“A patient with respiratory problems or pulmonary issues will likely not want a smoked form. Or a patient simply may not want to smoke,” says Hermes. Alternatively, it may be hard for a patient on chemotherapy to consume the marijuana through food. Since those patients are using marijuana as an appetite stimulant or nausea suppressant, it is important that they have it in a form that works for them.
Edible forms will take about 45 minutes to take effect, depending on what is already in the stomach, says Schoenfeld, “however, the effects last longer when [cannabis] is taken by mouth.” Smoking will take effect in minutes and last just an hour and a half.
“There is also the issue of concentration,” says Hermes. “Those with acute, chronic pain may require higher concentrations to impact the pain. For this, people rely on extracts like tinctures or hashish.”
The person behind the dispensary counter should be well educated on the various strains and uses, says Hermes. The two main categories are Indica and Sativa – and literally thousands of strains exist within these. Most are genetically modified, explains Hermes. “This is not a nefarious scheme, but cross-breeding to achieve higher quality and sometimes target specific medical conditions.”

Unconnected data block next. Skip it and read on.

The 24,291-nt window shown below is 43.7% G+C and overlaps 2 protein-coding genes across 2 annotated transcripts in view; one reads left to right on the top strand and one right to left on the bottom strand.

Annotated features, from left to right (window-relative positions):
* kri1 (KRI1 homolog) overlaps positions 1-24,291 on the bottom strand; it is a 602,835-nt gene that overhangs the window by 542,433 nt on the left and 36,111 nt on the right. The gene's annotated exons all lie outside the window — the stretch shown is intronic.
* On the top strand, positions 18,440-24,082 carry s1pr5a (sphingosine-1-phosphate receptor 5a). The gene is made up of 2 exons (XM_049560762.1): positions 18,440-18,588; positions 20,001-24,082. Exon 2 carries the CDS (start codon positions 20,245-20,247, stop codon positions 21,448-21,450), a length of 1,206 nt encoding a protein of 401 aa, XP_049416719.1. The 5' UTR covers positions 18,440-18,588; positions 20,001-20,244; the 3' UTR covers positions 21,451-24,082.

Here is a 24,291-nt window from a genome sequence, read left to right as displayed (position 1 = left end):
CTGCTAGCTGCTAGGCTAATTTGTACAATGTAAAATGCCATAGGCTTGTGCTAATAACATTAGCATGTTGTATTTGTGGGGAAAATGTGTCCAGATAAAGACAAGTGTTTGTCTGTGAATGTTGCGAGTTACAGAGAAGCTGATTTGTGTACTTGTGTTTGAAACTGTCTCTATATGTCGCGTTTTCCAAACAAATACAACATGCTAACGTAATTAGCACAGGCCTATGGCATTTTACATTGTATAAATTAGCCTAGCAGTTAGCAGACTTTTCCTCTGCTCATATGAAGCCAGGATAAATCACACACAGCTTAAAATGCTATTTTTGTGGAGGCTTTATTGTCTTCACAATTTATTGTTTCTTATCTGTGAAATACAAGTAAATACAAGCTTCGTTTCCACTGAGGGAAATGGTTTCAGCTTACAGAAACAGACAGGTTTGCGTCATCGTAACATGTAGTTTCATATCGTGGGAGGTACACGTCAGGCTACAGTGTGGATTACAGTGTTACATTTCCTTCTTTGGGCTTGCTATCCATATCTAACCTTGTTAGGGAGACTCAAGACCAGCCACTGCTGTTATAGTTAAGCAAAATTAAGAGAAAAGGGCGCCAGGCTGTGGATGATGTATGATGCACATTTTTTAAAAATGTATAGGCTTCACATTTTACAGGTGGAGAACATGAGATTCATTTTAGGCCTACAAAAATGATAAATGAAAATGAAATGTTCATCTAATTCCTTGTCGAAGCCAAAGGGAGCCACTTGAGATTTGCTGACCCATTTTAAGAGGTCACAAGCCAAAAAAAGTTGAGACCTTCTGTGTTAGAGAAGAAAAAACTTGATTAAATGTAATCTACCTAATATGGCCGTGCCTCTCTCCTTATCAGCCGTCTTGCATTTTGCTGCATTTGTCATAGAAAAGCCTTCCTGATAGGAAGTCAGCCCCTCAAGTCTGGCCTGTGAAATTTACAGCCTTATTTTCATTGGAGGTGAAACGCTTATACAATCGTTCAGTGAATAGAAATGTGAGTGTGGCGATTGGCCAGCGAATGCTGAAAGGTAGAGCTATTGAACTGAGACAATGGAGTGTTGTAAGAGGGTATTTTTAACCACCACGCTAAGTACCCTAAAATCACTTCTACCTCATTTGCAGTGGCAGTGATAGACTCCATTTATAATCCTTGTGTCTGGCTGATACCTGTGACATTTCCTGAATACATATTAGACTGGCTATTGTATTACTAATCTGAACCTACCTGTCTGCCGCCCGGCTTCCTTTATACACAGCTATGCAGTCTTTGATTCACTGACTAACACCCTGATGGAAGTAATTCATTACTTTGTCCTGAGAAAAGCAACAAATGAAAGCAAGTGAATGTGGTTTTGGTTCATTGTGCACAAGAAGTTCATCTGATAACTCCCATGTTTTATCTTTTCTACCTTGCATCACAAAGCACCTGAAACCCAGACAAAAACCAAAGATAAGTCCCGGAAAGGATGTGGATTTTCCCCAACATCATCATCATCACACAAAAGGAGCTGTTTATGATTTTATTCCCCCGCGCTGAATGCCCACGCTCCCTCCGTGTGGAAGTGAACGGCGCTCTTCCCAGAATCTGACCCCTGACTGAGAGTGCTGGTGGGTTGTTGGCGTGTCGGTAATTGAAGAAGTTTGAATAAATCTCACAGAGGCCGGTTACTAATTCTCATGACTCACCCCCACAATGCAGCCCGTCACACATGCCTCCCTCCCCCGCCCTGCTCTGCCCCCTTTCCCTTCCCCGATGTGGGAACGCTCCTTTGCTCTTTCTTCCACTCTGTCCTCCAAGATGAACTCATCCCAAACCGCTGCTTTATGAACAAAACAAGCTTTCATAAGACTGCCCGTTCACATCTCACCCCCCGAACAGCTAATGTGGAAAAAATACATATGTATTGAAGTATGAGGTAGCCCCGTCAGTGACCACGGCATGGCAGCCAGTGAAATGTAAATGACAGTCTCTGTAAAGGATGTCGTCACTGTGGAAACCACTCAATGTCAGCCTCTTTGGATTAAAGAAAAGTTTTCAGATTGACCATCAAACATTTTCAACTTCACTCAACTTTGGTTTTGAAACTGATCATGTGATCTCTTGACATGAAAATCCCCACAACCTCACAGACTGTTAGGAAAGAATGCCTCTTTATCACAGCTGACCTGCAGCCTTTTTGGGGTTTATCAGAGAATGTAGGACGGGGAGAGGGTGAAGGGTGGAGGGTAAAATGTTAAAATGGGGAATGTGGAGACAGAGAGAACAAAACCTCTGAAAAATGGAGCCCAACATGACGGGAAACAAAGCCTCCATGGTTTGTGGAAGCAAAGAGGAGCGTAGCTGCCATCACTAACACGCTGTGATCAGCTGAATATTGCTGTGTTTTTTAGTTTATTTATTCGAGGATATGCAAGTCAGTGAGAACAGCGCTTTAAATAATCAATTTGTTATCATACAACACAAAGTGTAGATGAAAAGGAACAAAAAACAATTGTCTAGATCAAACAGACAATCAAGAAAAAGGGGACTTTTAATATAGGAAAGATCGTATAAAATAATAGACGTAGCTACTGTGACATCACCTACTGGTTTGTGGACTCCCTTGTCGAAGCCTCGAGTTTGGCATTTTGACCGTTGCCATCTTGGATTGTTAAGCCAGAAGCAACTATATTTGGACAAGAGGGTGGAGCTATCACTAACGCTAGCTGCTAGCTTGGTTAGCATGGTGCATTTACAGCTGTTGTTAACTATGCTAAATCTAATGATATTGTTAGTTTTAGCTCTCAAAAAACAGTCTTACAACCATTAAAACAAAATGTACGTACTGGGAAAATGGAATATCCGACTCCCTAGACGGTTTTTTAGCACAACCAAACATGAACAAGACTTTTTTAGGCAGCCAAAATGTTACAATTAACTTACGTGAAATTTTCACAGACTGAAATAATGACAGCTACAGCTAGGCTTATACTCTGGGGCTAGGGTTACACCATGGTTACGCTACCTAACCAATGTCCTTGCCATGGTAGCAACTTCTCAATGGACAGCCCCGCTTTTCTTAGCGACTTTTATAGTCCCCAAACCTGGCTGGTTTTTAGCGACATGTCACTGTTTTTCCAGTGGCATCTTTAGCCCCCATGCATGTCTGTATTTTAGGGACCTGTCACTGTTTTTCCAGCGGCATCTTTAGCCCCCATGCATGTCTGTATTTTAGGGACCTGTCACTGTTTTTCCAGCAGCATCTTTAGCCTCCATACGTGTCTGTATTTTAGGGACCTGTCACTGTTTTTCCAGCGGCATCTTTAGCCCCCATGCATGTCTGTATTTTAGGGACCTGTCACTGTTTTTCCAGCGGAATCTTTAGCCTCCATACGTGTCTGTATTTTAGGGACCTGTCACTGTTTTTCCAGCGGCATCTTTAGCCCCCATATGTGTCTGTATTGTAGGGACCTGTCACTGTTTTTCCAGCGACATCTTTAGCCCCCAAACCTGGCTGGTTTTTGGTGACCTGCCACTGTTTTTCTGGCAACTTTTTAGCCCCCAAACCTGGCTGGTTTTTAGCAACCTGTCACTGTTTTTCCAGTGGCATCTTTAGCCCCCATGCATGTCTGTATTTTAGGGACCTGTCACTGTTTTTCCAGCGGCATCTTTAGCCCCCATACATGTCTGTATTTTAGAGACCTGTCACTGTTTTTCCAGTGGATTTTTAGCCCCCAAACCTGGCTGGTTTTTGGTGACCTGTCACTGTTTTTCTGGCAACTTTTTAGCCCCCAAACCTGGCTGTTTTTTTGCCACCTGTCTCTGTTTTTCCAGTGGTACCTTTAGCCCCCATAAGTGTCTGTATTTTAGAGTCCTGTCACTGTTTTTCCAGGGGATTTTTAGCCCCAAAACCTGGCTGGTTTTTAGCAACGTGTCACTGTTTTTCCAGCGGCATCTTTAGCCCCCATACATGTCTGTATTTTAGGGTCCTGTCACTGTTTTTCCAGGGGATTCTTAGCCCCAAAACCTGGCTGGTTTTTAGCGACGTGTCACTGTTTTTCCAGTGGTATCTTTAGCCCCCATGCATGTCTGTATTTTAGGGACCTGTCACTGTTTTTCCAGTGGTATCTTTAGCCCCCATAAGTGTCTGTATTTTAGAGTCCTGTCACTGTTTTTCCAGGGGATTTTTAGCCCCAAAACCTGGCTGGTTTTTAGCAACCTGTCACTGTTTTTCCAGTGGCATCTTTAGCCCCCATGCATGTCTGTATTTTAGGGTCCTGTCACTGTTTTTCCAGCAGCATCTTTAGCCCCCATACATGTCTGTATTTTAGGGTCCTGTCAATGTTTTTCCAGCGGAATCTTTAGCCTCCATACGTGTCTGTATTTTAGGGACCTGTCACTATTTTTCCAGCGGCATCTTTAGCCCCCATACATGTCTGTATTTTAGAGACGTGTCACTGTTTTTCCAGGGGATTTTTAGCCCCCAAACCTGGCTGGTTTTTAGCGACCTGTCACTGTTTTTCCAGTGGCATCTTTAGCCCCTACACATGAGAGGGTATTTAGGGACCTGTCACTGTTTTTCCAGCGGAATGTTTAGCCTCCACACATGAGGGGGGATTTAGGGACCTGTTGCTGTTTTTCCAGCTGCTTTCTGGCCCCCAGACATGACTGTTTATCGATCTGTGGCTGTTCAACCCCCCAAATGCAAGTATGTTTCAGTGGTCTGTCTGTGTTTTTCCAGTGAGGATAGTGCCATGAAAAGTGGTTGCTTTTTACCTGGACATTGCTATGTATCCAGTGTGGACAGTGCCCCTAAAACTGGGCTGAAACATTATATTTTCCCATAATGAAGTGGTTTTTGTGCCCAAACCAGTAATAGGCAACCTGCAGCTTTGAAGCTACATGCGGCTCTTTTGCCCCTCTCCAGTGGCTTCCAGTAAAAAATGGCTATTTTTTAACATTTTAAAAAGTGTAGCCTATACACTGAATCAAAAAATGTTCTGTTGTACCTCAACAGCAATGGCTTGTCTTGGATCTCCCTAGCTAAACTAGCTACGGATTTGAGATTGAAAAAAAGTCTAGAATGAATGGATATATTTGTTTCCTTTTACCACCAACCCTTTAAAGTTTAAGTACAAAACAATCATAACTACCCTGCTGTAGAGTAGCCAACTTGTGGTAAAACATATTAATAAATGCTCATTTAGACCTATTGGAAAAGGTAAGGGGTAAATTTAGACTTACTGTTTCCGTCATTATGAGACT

If you have not used cannabis before
Schoenfeld advises first-time medical users to be cautious and use it as directed by your physician. “It is good to be in the presence of another person if a patient hasn’t used it,” he says, “and it is not advisable to combine marijuana with other psychoactive drugs or with alcohol,” which can lead to fainting, especially in crowded, hot environments. Other adverse effects can include paranoia and panic.
An Institute of Medicine report describes marijuana as a powerful drug with a variety of effects, yet “except for the harms associated with smoking, the adverse effects of marijuana use are within the range of effects tolerated for other medications.” For most people, the primary adverse effect of acute marijuana use is diminished psychomotor performance; and for a minority of marijuana users, dysphoria, or unpleasant feelings. Because of diminished psychomotor performance, driving under the influence of marijuana is against the law.
The report identified a distinctive marijuana withdrawal syndrome that includes restlessness, irritability, mild agitation, insomnia, sleep disturbance, nausea, and cramping, but concluded that the withdrawal was mild and short-lived.
“There is not yet a system in place to regulate THC content or the strength of the marijuana sold through dispensaries,” explains Schoenfeld. “The patient has to rely on the purveyor to know the strength and effects of the given substance.”
Responsible providers, empowered patients
Encouraging patients as well as his fellow practitioners, Schoenfeld says that the law will work as long as physicians and patients comply. Warning of fake doctors and doctors subsidized by dispensaries, he reminds patients to only see legitimate caregivers and emphasizes that physicians must provide a real medical history and thorough exam. “Only sloppy practitioners have gotten into any type of trouble,” he says.